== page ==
Occupy Central, Umbrella Revolution – whatever you call it; Hong Kong’s huge protest for universal suffrage is all over the news. We couldn’t help but be sentimental about our last visit in this vibrant city 3 years ago and wonder if that would be our last visit of Hong Kong as a democratic region. We certainly hope not.
We follow the development of the protests with great interest. Keith’s parents came from Hong Kong. He still has an aunt and few cousins who call Hong Kong their home. Our hope for them and for all the people of Hong Kong is that they maintain the democracy that they have enjoyed for so long.
Hong Kong is amazing and so are its people. We look forward to soon return in this amazing city where modern culture beautifully blends with the traditional. By then, we hope that the political situation has simmered down and everything would have returned to how it was. For now, join us as we virtually revisit Hong Kong through our images from our last visit.
Hong Kong’s skyline and harbor are always spectacular even on a foggy day.
No trip to Hong Kong is complete without taking a ride on its iconic Star Ferry. It’s a great way to take in the scenic view of the harbor.
The Central Pier where most ferries from outlying islands depart and arrive.
Enjoying the vista of Hong Kong from Victoria Peak, the highest point on Hong Kong Island. Even though the visibility was not clear during our visit, the view was still dramatic.
View from Victoria Peak
Looking out from IFC, one of Hong Kong’s glitzy malls.
Popular as a shopping mecca, Hong Kong’ boasts of many modern shopping malls and they are getting even more shinier and swankier. Inside the posh mall where people not only shop for designer labels but also wine and dine in upscale bars, cafes and restaurants.
The MTR, or Mass Transit Railway, is a very efficient means to travel around the city.
If underground travel does not appeal to you, there’s always the double decker tram. It is a system of transport that has been in used in the city for more than 100 years.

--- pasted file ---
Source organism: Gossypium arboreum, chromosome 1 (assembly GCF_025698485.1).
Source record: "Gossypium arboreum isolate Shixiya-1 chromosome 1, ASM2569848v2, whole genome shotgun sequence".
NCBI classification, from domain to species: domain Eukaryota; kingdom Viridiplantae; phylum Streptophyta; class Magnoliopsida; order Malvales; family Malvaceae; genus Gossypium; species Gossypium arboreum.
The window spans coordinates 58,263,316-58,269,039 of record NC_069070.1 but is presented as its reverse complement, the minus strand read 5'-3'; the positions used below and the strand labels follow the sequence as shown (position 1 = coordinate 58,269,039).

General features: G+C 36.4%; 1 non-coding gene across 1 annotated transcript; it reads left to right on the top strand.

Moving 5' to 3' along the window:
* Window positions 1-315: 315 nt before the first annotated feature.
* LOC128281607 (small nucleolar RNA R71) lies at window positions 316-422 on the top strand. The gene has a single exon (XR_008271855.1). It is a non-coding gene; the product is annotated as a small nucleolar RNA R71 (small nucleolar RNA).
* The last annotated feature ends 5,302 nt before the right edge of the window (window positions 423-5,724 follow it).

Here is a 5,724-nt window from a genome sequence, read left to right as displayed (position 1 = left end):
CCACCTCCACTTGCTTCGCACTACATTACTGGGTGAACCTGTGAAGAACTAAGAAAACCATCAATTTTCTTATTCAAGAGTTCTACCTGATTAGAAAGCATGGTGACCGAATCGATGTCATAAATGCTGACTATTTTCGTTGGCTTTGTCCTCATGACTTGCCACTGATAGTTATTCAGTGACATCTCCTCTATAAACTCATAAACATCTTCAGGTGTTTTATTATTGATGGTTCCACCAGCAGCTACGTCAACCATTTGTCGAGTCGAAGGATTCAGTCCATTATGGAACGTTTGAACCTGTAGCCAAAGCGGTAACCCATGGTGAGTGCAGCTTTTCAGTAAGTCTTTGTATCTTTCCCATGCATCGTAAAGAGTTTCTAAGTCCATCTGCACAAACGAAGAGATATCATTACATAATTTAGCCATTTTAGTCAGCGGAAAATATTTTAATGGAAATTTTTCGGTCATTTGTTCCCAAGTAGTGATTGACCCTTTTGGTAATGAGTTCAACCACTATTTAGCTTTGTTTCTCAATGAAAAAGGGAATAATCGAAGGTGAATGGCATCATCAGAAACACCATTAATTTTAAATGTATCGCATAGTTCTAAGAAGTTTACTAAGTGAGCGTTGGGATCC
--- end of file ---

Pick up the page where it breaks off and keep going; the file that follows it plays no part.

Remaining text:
Prefer to travel on foot but don’t want to deal with street traffic? You will enjoy the Central Escalator, the longest covered walkway in the world spanning 800 meters. It makes traveling from Central Hong Kong to Mid-Levels very easy.
The bright and vibrant skyline at night.
As much as we enjoy the modernity of Hong Kong, we find its true charm in its traditional part.
Locals enjoying no-frill meals in one of the alleys of Sheung Wan.
Not too far, but seemingly a world away, from the glitz of Central Hong Kong is Sheung Wang, the old heart of Hong Kong, where you can get a fascinating glimpse of traditional Hong Kong life.
One of the food stalls in Sheung Wan
We followed our nose to the street of Wing Lok in Sheung Wa and discovered that the sources of the fishy aroma in the air were the dried seafood shops that lined the street.
Wing Lok Street is also filled with traditional medicine wholesalers. The sight of this man who was using an abacus to calculate his sale fascinated us. So old world – and so cool!
If you find the smell and sight of the dried fish shops revolting, you may find yourself delighted at Cat Street Market. It is Hong Kong’s traditional hunting ground for antiques and bric-a-bracs.
The trinkets and antique items for sale in Cat Street Market.
Colorful Gage Street depicts old-fashioned character of Hong Kong.
The Graham Street Wet Market, where you can shop for fish that are still blinking and jumping as well as other exotic produce.
A row of textile stores.
The Jade Market, where you can find jade trinkets in all shape and sizes.
Some of the tems at the Jade Market.
The Temple Street Night Market is the liveliest night market in Hong Kong where you can find anything kitschy under the moon.
Temple Street Night Market is also a place for good local dining and entertainment.
The neon lights in Temple Street area.
An apartment building in Aberdeen district with clothes hanging in every balcony.
Traditional Sampan boats on Aberdeen Harbor. We took one of them to take us to a floating restaurant.
Keith checking out the cocktail menu at Top Deck at the Jumbo, a floating restaurant that is a Hong Kong institution.
Jumbo Floating Restaurant beautifully lit up at night.
People from all walk of Hong Kong society frequent the atmospheric Sik Sik Yuen Wong Tai Sin Temple to pray for good fortune or to have their fortunes read.
Locals offering incense in Sik Sik Yuen Wong Tai Sin Temple.
And of course, a Hong Kong trip is not a trip without indulging in its exceptionally fresh and delicious Dim Sum.
We hope that you enjoy our postcards from Hong Kong. Have you been to Hong Kong? Do you have a favorite part of it that you would like to share?
Linking to: The Weekly Postcard, Travel Photo Discovery and Reflection Enroute.